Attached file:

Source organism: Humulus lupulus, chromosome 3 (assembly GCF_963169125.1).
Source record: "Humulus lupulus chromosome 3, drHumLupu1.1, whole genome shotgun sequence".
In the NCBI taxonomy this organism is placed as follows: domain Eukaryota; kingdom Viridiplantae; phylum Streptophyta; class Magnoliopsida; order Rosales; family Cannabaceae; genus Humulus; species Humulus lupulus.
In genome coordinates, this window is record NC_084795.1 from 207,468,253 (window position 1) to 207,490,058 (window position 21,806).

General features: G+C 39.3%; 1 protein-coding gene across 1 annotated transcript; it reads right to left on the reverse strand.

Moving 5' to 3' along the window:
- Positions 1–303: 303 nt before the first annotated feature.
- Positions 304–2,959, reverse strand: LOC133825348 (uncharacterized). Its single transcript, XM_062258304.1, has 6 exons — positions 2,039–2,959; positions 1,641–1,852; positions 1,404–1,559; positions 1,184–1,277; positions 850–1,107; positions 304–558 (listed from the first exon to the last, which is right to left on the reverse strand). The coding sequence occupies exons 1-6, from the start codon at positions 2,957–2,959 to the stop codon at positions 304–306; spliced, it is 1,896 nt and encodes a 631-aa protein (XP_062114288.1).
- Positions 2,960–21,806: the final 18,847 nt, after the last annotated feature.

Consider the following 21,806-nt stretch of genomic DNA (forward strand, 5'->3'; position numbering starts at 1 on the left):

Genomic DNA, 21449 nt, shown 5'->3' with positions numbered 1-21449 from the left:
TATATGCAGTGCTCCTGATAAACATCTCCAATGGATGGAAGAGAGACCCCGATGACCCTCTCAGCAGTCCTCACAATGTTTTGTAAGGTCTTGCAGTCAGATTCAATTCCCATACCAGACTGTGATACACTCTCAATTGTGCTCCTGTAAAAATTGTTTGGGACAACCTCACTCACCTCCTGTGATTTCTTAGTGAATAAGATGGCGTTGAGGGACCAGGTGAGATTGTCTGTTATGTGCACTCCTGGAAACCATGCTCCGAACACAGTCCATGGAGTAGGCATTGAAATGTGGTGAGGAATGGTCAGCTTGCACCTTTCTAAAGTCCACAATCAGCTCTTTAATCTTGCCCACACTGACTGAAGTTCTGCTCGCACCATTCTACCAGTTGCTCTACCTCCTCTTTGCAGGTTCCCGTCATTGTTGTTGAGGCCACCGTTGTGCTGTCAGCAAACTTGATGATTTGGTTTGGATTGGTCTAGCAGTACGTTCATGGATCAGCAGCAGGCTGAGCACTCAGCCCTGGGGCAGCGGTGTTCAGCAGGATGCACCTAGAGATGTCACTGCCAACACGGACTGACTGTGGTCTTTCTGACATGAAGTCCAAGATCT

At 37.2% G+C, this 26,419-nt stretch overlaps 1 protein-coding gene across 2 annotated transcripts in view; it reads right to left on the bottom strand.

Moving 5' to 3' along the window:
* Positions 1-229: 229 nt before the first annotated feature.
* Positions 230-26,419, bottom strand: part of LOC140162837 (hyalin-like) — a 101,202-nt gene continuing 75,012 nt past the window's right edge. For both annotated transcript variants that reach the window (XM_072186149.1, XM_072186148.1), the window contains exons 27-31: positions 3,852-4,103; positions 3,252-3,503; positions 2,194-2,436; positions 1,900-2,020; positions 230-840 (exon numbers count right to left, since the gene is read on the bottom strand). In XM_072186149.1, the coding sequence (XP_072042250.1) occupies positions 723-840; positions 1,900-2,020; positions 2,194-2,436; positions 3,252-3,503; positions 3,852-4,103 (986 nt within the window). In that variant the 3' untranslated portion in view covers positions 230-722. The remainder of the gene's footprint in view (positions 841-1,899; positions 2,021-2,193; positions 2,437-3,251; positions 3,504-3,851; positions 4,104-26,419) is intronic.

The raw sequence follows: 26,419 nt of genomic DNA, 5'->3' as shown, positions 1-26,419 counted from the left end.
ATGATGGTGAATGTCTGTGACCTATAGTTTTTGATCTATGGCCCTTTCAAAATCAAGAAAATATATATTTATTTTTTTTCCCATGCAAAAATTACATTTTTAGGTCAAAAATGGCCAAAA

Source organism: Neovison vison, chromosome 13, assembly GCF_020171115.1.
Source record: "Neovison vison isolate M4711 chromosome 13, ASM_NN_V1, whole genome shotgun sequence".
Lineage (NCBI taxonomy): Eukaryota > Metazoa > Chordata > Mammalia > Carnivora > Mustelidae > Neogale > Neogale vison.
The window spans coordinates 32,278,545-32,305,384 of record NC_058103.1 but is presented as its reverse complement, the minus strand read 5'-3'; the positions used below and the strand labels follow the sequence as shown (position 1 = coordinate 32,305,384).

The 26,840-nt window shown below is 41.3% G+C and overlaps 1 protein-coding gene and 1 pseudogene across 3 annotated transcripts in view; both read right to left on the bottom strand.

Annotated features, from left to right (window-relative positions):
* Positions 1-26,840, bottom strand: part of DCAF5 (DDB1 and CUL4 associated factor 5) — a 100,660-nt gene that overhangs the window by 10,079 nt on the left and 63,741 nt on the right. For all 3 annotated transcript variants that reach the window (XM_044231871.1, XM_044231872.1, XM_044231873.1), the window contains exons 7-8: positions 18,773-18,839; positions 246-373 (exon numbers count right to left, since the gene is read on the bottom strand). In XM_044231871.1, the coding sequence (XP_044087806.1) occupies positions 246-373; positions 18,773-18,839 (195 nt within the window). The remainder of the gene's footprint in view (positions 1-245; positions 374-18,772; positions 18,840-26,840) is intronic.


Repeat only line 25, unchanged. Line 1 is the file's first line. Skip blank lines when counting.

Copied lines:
* Positions 1-26,840, bottom strand: part of DCAF5 (DDB1 and CUL4 associated factor 5) — a 100,660-nt gene that overhangs the window by 10,079 nt on the left and 63,741 nt on the right. For all 3 annotated transcript variants that reach the window (XM_044231871.1, XM_044231872.1, XM_044231873.1), the window contains exons 7-8: positions 18,773-18,839; positions 246-373 (exon numbers count right to left, since the gene is read on the bottom strand). In XM_044231871.1, the coding sequence (XP_044087806.1) occupies positions 246-373; positions 18,773-18,839 (195 nt within the window). The remainder of the gene's footprint in view (positions 1-245; positions 374-18,772; positions 18,840-26,840) is intronic.